Often the source of confusion is due to misunderstanding between Income and cash flow. Cash flow statement's purpose is to record actual movement of cash where as income statement follows defined conventions known as accrued accounting. Now the question is how to recognize 'revenue' when the cash received today and service is to be provided say over next year. Also if a machinery is sold can the cash raised be recognized as revenue?
Few examples on the income statement vs cash flow to help understand-
- Cost is recognized when the materials are consumed not when they are paid for. Thus if a business buys machinery, cash flows out ,its recognized as cash flow (not cost).Cost is recorded as depreciation over time.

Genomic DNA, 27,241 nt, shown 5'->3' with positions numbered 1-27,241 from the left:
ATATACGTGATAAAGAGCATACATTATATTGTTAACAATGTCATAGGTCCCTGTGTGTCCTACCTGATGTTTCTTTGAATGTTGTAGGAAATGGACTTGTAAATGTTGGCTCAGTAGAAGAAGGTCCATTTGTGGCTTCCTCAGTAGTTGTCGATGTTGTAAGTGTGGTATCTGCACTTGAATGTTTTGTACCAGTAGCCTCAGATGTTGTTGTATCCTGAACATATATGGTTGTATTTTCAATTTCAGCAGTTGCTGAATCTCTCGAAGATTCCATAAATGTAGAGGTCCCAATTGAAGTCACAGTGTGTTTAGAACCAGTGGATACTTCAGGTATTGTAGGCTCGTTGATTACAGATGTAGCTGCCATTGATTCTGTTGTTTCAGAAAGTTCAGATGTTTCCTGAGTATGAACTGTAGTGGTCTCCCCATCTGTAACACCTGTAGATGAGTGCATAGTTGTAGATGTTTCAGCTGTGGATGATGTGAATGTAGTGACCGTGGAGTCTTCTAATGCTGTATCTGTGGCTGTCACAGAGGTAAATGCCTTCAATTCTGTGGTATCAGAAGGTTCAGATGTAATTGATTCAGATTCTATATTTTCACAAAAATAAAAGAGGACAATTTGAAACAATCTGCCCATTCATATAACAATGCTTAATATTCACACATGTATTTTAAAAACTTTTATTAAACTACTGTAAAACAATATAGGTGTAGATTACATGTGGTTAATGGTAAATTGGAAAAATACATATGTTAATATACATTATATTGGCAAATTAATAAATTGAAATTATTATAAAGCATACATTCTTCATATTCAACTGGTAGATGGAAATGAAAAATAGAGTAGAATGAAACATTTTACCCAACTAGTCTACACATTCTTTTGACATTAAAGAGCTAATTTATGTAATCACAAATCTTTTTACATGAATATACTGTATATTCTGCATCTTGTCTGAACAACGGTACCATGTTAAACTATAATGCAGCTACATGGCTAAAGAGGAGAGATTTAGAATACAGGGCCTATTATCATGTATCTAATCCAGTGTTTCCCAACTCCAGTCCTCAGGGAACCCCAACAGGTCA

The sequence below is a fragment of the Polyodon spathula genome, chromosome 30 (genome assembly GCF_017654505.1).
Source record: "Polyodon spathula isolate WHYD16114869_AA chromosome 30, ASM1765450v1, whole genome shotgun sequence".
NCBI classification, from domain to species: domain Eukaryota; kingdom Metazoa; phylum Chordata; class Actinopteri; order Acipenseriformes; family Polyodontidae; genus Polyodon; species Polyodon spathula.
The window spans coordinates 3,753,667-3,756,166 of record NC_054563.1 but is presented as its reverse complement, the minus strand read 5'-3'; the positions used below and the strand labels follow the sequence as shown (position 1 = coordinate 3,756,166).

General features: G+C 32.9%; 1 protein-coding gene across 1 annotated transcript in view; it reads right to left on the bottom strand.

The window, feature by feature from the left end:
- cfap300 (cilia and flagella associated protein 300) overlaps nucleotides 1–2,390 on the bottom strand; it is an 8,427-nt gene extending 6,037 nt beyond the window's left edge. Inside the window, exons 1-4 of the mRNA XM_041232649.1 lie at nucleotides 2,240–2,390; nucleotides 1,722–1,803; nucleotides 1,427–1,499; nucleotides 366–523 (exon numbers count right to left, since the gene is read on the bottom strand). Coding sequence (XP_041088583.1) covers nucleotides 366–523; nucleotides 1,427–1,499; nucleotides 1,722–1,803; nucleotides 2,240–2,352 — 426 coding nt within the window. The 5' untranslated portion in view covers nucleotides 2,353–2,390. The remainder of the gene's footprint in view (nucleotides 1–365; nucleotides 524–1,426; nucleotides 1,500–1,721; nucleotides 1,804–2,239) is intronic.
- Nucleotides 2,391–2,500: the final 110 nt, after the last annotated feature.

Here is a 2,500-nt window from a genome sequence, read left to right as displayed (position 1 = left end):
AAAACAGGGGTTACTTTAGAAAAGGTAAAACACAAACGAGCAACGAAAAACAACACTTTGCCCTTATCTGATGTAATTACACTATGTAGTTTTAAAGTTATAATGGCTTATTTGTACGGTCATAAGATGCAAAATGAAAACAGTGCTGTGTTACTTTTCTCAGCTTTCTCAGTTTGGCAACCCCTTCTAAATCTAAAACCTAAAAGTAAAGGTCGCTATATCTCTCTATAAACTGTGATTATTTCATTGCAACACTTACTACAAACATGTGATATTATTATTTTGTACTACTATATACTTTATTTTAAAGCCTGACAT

- Salary to be paid to the employees is recognized as cost even before its to be paid, thus no cash flow has taken place (until the end of month) but cost is recognized.
- A loan repayment results in cash flow but from an income statement point of view is not a cost. The outstanding liability of loan is reduced by the amount of asset reduction.
- Large one time gains/losses like selling a owned land is recognized a 'extraordinary income'. Such income is not to be mixed up with operating income.
More to come in later part so stay tuned ...